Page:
A Mad Russian’s Serious Plan for War : Zhirinovsky: It’s an open book, his vision of conquering the Muslim world. For the West, it’s 1930, Weimar time.

<i> Alexander Yanov is the author of "The Russian Challenge and the Year 2000." He is working on a book about Zhirinovsky. </i>

For anyone still in doubt that anti-democratic forces now dominate the Russian Parliament, the 253-67 vote granting amnesty to those who tried to overthrow Boris Yeltsin should be instructive. While U.S. pundits have been worrying about the future of market reform in Russia, the real issue facing Russians is who is most likely to inherit Yeltsin’s mantle.

The answer, provided by an authoritative survey conducted in December, is Vladimir Zhirinovsky. When respondents were asked for whom they would vote if Yeltsin were not on the list of candidates, Zhirinovsky was an undisputed favorite, leaving far behind both the leading reformer, Yegor Gaidar, and the leading proponent of slow-paced reform, Prime Minister Viktor S. Chernomyrdin.

To date the American media have treated Zhirinovsky on the same anecdotal level as Hitler was viewed in the 1920s--that is, as an enfant terrible of politics, a quarrelsome clown and a brawler rather than as a man who has a pretty good shot at determining one day the geopolitical course of a nuclear superpower. Once again, as 70 years ago, we prefer to think that the current Russian government’s financial mismanagement, as in Weimar Germany, can only give the respectable reformers a chance to return to the helm--and then we will support them more effectively than we did before.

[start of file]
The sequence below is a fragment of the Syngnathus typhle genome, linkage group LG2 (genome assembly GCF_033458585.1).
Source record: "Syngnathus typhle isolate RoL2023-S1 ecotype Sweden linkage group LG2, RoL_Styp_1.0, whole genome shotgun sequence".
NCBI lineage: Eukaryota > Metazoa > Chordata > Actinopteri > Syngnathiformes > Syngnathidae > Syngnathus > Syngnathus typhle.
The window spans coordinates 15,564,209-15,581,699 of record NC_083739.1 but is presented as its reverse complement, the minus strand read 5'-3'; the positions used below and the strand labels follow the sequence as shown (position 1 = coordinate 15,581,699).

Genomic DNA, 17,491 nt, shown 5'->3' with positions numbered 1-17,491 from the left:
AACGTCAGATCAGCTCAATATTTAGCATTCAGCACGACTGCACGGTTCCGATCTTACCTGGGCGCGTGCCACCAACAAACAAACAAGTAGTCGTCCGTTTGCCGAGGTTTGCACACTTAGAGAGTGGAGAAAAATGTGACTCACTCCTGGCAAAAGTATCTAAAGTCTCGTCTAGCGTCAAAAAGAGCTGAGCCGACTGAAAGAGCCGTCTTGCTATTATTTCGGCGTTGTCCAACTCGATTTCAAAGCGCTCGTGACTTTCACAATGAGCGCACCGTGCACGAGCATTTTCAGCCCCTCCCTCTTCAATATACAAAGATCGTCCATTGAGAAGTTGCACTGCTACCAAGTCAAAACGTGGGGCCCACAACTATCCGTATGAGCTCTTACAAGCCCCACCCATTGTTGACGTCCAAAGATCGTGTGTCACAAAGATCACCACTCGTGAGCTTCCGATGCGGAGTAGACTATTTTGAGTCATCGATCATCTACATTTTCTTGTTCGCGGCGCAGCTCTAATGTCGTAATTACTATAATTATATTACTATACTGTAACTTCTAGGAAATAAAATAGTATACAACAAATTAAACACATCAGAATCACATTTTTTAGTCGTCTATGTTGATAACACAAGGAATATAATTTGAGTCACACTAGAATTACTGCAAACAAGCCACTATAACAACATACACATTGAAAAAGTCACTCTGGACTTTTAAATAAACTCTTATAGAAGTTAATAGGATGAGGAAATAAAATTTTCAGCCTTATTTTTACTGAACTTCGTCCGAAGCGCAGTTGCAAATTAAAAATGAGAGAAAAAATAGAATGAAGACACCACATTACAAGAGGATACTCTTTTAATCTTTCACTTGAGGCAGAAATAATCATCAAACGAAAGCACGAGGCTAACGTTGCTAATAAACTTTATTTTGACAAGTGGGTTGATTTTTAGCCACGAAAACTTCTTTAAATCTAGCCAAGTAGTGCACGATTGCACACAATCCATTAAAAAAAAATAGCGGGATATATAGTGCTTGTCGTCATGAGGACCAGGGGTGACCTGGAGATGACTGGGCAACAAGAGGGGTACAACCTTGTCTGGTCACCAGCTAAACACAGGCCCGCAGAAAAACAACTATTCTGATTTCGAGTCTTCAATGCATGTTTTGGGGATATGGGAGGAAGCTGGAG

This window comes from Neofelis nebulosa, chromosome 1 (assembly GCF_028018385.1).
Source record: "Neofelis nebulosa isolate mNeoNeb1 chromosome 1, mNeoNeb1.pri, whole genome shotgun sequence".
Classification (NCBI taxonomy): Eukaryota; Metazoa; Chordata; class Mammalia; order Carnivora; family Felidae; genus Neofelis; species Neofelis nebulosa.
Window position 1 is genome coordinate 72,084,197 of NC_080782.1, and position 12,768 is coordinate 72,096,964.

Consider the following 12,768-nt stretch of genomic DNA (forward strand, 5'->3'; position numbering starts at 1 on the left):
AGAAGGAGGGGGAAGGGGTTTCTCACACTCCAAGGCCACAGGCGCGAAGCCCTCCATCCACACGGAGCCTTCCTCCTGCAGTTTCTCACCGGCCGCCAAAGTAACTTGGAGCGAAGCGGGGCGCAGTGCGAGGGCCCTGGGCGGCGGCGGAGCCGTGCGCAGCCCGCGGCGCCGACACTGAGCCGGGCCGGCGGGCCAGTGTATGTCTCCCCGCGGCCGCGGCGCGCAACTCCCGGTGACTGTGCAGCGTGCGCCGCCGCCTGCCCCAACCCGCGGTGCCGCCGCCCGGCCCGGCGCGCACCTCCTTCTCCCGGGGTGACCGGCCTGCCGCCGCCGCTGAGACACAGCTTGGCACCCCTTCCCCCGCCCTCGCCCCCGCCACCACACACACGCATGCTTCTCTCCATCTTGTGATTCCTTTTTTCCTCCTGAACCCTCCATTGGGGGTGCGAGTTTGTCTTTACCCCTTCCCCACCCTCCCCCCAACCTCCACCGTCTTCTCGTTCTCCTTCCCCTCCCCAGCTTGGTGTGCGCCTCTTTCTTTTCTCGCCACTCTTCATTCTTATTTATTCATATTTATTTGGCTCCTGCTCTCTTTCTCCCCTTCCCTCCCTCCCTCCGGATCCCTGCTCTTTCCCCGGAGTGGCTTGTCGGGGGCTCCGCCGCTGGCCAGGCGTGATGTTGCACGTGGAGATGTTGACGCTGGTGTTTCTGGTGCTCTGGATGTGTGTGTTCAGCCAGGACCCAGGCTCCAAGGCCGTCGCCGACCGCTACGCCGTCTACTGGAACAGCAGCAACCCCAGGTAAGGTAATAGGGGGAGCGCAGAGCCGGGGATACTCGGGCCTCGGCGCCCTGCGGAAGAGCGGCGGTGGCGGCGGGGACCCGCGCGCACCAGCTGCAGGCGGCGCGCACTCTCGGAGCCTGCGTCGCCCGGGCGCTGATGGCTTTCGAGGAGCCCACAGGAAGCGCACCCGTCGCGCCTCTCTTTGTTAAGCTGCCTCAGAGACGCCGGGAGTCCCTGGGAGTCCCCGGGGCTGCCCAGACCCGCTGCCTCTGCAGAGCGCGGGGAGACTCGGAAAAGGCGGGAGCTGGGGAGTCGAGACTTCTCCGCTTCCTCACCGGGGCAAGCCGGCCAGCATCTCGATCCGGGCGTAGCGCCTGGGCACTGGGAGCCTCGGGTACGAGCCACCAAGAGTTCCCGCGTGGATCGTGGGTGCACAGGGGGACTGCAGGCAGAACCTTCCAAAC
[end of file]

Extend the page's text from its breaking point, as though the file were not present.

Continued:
But given the total collapse of Russia’s industry, already equivalent to the devastation of the Great Depression (and which the reformers did not even start to address), it seems too late for such rosy scenarios. Instead, it is much more likely that any further mismanagement will only pave the way for Zhirinovsky.

If Zhirinovsky becomes president of Russia, it would mean another world war--I personally do not doubt this. His Hitlerian geopolitical plan, worked out by the strategists of Moscow’s general staff, is set forth in his book, “The Last March to the South.”


First of all, Zhirinovsky does not believe that the current Russian crisis can be resolved in the domestic arena. Like Hitler, he sees the “salvation of the nation” in war and conquest. But not in a nuclear war, and not in one with either the West or with China. His quarrel is with the Muslim world (the only exception being his current friend, ally and financier, Saddam Hussein). Its riches, and especially its oil, he promises, would save Russia. He recognizes that “some people” in Tehran, Ankara or Riyadh may object to their countries becoming Russian provinces, “but the whole world should think that if Russia needs it--it is for the best.”

Besides, he notes, “the majority of mankind is interested in dissecting the Muslim world. The Muslim peril has to be eliminated.” This would supposedly be Russia’s greatest service to modern civilization. Moreover, the Russian army’s “last march to the south would lead it to the shores of the Indian Ocean and to the Mediterranean, and mean liberation for 20 million Kurds, hundreds of thousands of Baluchis (and) Pushtuns.”